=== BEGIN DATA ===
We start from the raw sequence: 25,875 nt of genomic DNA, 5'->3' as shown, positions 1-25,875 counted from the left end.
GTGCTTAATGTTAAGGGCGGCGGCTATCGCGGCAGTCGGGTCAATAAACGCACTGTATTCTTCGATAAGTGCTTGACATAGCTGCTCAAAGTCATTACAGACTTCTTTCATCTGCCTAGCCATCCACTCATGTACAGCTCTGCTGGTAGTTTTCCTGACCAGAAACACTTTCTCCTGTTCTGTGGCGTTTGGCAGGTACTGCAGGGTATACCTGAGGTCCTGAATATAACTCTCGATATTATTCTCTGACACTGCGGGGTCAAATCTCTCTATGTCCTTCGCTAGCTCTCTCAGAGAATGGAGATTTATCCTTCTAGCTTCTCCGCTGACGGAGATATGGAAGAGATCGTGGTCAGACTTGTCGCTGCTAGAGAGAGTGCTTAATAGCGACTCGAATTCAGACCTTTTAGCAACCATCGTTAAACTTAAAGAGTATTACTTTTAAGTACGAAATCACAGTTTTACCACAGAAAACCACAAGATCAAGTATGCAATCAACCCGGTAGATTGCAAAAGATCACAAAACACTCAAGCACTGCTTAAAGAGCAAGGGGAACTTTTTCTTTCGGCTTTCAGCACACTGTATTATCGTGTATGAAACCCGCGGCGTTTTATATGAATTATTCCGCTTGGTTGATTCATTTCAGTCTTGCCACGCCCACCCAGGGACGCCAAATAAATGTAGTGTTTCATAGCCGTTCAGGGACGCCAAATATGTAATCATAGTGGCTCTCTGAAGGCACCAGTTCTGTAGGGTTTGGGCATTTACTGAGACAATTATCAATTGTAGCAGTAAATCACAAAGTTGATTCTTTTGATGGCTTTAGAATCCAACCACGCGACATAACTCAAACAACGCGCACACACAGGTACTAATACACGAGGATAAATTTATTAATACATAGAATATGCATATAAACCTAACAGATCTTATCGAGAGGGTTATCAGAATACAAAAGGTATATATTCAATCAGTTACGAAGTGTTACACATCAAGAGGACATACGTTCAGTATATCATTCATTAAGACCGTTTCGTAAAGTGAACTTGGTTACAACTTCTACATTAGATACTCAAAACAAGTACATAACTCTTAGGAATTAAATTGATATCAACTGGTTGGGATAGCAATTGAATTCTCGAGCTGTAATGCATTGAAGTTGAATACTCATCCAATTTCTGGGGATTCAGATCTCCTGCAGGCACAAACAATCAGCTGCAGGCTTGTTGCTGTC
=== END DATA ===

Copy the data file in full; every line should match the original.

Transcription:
We start from the raw sequence: 25,875 nt of genomic DNA, 5'->3' as shown, positions 1-25,875 counted from the left end.
GTGCTTAATGTTAAGGGCGGCGGCTATCGCGGCAGTCGGGTCAATAAACGCACTGTATTCTTCGATAAGTGCTTGACATAGCTGCTCAAAGTCATTACAGACTTCTTTCATCTGCCTAGCCATCCACTCATGTACAGCTCTGCTGGTAGTTTTCCTGACCAGAAACACTTTCTCCTGTTCTGTGGCGTTTGGCAGGTACTGCAGGGTATACCTGAGGTCCTGAATATAACTCTCGATATTATTCTCTGACACTGCGGGGTCAAATCTCTCTATGTCCTTCGCTAGCTCTCTCAGAGAATGGAGATTTATCCTTCTAGCTTCTCCGCTGACGGAGATATGGAAGAGATCGTGGTCAGACTTGTCGCTGCTAGAGAGAGTGCTTAATAGCGACTCGAATTCAGACCTTTTAGCAACCATCGTTAAACTTAAAGAGTATTACTTTTAAGTACGAAATCACAGTTTTACCACAGAAAACCACAAGATCAAGTATGCAATCAACCCGGTAGATTGCAAAAGATCACAAAACACTCAAGCACTGCTTAAAGAGCAAGGGGAACTTTTTCTTTCGGCTTTCAGCACACTGTATTATCGTGTATGAAACCCGCGGCGTTTTATATGAATTATTCCGCTTGGTTGATTCATTTCAGTCTTGCCACGCCCACCCAGGGACGCCAAATAAATGTAGTGTTTCATAGCCGTTCAGGGACGCCAAATATGTAATCATAGTGGCTCTCTGAAGGCACCAGTTCTGTAGGGTTTGGGCATTTACTGAGACAATTATCAATTGTAGCAGTAAATCACAAAGTTGATTCTTTTGATGGCTTTAGAATCCAACCACGCGACATAACTCAAACAACGCGCACACACAGGTACTAATACACGAGGATAAATTTATTAATACATAGAATATGCATATAAACCTAACAGATCTTATCGAGAGGGTTATCAGAATACAAAAGGTATATATTCAATCAGTTACGAAGTGTTACACATCAAGAGGACATACGTTCAGTATATCATTCATTAAGACCGTTTCGTAAAGTGAACTTGGTTACAACTTCTACATTAGATACTCAAAACAAGTACATAACTCTTAGGAATTAAATTGATATCAACTGGTTGGGATAGCAATTGAATTCTCGAGCTGTAATGCATTGAAGTTGAATACTCATCCAATTTCTGGGGATTCAGATCTCCTGCAGGCACAAACAATCAGCTGCAGGCTTGTTGCTGTC